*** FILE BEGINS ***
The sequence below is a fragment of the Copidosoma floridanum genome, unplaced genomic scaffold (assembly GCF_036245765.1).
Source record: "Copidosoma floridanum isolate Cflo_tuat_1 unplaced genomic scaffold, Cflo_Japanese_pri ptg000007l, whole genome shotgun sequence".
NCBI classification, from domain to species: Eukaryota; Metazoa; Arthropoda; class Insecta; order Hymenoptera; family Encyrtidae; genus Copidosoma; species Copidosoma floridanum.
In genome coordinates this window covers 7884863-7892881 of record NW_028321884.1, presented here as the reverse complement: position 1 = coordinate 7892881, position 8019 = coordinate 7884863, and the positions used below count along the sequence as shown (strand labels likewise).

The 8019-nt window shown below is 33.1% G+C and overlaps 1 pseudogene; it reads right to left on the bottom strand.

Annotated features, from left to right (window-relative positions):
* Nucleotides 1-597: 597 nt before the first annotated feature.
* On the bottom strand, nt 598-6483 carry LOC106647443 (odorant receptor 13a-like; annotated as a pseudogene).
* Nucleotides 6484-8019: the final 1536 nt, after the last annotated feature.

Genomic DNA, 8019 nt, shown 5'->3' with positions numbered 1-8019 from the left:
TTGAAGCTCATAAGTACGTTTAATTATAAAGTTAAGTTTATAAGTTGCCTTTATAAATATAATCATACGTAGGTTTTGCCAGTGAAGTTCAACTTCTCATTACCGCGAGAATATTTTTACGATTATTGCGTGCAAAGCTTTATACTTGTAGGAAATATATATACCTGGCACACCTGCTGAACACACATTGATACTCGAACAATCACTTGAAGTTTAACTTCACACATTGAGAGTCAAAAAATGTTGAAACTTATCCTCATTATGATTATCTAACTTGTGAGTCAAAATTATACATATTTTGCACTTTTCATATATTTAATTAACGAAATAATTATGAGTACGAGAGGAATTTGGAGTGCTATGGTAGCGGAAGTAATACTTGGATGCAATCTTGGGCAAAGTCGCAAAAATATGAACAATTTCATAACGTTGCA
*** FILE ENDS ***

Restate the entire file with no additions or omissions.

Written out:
The sequence below is a fragment of the Copidosoma floridanum genome, unplaced genomic scaffold (assembly GCF_036245765.1).
Source record: "Copidosoma floridanum isolate Cflo_tuat_1 unplaced genomic scaffold, Cflo_Japanese_pri ptg000007l, whole genome shotgun sequence".
NCBI classification, from domain to species: Eukaryota; Metazoa; Arthropoda; class Insecta; order Hymenoptera; family Encyrtidae; genus Copidosoma; species Copidosoma floridanum.
In genome coordinates this window covers 7884863-7892881 of record NW_028321884.1, presented here as the reverse complement: position 1 = coordinate 7892881, position 8019 = coordinate 7884863, and the positions used below count along the sequence as shown (strand labels likewise).

The 8019-nt window shown below is 33.1% G+C and overlaps 1 pseudogene; it reads right to left on the bottom strand.

Annotated features, from left to right (window-relative positions):
* Nucleotides 1-597: 597 nt before the first annotated feature.
* On the bottom strand, nt 598-6483 carry LOC106647443 (odorant receptor 13a-like; annotated as a pseudogene).
* Nucleotides 6484-8019: the final 1536 nt, after the last annotated feature.

Genomic DNA, 8019 nt, shown 5'->3' with positions numbered 1-8019 from the left:
TTGAAGCTCATAAGTACGTTTAATTATAAAGTTAAGTTTATAAGTTGCCTTTATAAATATAATCATACGTAGGTTTTGCCAGTGAAGTTCAACTTCTCATTACCGCGAGAATATTTTTACGATTATTGCGTGCAAAGCTTTATACTTGTAGGAAATATATATACCTGGCACACCTGCTGAACACACATTGATACTCGAACAATCACTTGAAGTTTAACTTCACACATTGAGAGTCAAAAAATGTTGAAACTTATCCTCATTATGATTATCTAACTTGTGAGTCAAAATTATACATATTTTGCACTTTTCATATATTTAATTAACGAAATAATTATGAGTACGAGAGGAATTTGGAGTGCTATGGTAGCGGAAGTAATACTTGGATGCAATCTTGGGCAAAGTCGCAAAAATATGAACAATTTCATAACGTTGCA